a, Photomicrograph of lateral pallium/cortex showing the location of visual cortical neurons labelled intracellularly with Neurobiotin (magenta) during recordings. b, Confocal image of a spiny (arrowheads) dendrite of a visual pallial cell. c, Photomicrograph showing the location of anterogradely labelled thalamic afferents in the medial pallium. The visual cortical neurons send some of their dendrites into the medial pallium (see Fig. 2) where they receive thalamic input. d, Transverse schematic sections of the pallium showing the distribution and location of the visual cortical neurons. dmtn, dorsomedial telencephalic nucleus; LPal, lateral pallium; MPal, medial pallium; nII, optic nerve; Str, striatum.
a, Schematic showing the location of the trigeminal sensory nucleus (dotted square) and the injection site in contralateral thalamus (blue) to retrogradely label neurons in the trigeminal sensory nucleus referred to also as the nucleus of the radix descendens nervi trigemini. b, Photomicrograph showing retrogradely labelled neurons in the trigeminal sensory nucleus projecting to thalamus. c, Transverse schematics showing the location of retrogradely labelled neurons projecting to the contralateral thalamus (blue dots) in the trigeminal sensory nucleus, as well as the descending root of the trigeminal nerve (magenta). d, Confocal photomicrograph showing a retrogradely labelled cell of the trigeminal sensory nucleus projecting to thalamus (blue) sending its dendrite into the trigeminal tract (magenta) where it receives synapses (green) from the descending root of the trigeminal nerve f. Box diagram showing the trigeminal sensory pathway from the trigeminal sensory nerve to the somatosensory cortex. drV, descending root of the trigeminal nerve; IX, glossopharyngeal motor nucleus; X, vagus motor nucleus; PRRN, posterior rhombencephalon reticular nucleus.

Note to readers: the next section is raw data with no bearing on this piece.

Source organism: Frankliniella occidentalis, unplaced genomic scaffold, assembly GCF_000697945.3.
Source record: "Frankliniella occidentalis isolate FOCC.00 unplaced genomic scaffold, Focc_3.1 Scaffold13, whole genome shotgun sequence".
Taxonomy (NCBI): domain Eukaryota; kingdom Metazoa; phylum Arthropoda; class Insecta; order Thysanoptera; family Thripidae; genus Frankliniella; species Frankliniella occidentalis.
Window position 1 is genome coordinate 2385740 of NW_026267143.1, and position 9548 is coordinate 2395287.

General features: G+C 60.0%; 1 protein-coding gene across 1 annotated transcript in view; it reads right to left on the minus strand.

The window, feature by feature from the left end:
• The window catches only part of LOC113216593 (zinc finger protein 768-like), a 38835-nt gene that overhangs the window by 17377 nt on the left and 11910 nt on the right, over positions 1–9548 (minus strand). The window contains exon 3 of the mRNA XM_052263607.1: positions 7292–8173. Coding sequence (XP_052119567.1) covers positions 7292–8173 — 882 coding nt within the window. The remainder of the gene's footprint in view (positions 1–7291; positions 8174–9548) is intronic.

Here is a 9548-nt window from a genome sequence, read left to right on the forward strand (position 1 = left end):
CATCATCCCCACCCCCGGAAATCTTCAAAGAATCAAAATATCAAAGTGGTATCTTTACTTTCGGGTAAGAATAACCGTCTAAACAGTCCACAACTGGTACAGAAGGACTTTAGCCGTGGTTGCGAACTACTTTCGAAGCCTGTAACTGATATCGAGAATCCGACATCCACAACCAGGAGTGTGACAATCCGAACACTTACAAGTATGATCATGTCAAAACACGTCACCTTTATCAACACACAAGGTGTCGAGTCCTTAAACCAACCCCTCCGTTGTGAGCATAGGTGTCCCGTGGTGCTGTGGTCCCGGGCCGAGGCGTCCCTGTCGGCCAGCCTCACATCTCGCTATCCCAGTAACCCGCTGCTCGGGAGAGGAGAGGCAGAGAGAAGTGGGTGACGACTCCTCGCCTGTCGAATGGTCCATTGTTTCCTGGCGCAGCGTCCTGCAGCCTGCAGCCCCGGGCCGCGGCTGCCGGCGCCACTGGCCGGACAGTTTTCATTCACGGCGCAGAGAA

Extended Data Fig. 4 Thalamocortical neurons also send collaterals to the optic tectum retinotopically, related to Fig. 5.